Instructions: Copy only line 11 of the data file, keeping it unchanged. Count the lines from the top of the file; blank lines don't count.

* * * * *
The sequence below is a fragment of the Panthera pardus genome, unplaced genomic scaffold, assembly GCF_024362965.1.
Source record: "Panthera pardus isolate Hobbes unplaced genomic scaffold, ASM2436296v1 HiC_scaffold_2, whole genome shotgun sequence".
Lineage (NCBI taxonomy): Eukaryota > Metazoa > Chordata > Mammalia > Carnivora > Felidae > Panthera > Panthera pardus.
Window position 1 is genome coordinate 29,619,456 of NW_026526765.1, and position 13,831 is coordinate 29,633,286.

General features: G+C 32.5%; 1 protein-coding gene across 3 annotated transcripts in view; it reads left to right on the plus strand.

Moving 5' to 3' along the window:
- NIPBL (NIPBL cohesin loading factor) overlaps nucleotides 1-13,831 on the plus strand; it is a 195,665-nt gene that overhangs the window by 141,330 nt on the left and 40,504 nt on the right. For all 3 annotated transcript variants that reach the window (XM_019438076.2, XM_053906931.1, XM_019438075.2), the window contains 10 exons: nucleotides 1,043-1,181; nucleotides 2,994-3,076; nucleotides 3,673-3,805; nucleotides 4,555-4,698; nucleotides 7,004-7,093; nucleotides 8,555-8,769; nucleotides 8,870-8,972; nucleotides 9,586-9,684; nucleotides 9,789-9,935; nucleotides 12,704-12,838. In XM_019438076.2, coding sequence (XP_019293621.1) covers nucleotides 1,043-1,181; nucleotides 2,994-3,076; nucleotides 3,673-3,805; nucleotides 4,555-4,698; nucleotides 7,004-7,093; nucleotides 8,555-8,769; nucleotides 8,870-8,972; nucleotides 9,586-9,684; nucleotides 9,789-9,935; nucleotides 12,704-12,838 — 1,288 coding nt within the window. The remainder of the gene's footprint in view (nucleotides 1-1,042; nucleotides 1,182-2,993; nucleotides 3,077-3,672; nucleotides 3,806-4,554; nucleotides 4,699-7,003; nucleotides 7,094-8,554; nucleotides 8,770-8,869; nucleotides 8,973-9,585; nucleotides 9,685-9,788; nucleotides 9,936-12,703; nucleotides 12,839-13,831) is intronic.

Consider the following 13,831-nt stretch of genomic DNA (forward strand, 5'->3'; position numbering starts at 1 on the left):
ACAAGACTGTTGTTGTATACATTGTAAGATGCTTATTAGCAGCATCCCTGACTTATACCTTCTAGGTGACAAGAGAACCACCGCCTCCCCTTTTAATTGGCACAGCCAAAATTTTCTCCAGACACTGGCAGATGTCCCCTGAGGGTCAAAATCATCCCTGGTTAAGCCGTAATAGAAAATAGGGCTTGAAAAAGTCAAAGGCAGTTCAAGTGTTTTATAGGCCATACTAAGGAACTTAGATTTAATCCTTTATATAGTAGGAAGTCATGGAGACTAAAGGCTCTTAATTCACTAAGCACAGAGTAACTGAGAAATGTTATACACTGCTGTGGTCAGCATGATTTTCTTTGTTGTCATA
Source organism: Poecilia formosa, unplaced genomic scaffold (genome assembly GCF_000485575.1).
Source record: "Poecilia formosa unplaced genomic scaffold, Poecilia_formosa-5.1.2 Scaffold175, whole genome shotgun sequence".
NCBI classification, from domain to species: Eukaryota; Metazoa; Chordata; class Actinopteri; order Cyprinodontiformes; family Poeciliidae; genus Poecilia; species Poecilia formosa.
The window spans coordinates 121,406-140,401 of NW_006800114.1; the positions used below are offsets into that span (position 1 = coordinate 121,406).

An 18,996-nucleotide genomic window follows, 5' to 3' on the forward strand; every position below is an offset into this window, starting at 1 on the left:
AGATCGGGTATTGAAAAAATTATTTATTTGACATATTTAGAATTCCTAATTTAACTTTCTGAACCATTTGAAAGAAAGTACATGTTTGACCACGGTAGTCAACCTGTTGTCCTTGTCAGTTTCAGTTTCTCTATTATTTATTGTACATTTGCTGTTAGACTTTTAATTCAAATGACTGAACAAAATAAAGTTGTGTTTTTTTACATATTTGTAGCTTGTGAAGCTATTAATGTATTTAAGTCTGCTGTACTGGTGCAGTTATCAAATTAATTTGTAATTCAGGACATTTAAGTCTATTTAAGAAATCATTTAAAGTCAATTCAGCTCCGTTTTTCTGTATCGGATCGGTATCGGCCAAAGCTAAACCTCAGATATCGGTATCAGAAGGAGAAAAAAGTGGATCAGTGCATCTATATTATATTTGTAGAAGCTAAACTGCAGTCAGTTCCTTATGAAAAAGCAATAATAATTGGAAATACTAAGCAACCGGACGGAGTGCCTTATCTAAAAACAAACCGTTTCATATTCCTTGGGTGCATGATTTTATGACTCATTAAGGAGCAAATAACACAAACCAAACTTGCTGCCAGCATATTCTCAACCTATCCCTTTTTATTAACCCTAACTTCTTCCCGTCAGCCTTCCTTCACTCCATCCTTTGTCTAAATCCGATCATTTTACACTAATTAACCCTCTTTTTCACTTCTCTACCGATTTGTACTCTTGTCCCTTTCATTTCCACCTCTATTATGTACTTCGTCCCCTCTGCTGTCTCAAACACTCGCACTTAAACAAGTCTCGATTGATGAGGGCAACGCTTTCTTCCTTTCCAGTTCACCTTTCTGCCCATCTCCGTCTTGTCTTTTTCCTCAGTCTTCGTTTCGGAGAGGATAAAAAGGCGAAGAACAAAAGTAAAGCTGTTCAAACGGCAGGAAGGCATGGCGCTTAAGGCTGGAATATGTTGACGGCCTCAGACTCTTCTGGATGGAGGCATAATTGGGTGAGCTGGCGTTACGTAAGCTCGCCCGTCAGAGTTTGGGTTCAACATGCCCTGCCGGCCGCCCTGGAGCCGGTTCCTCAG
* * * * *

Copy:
Source record: "Poecilia formosa unplaced genomic scaffold, Poecilia_formosa-5.1.2 Scaffold175, whole genome shotgun sequence".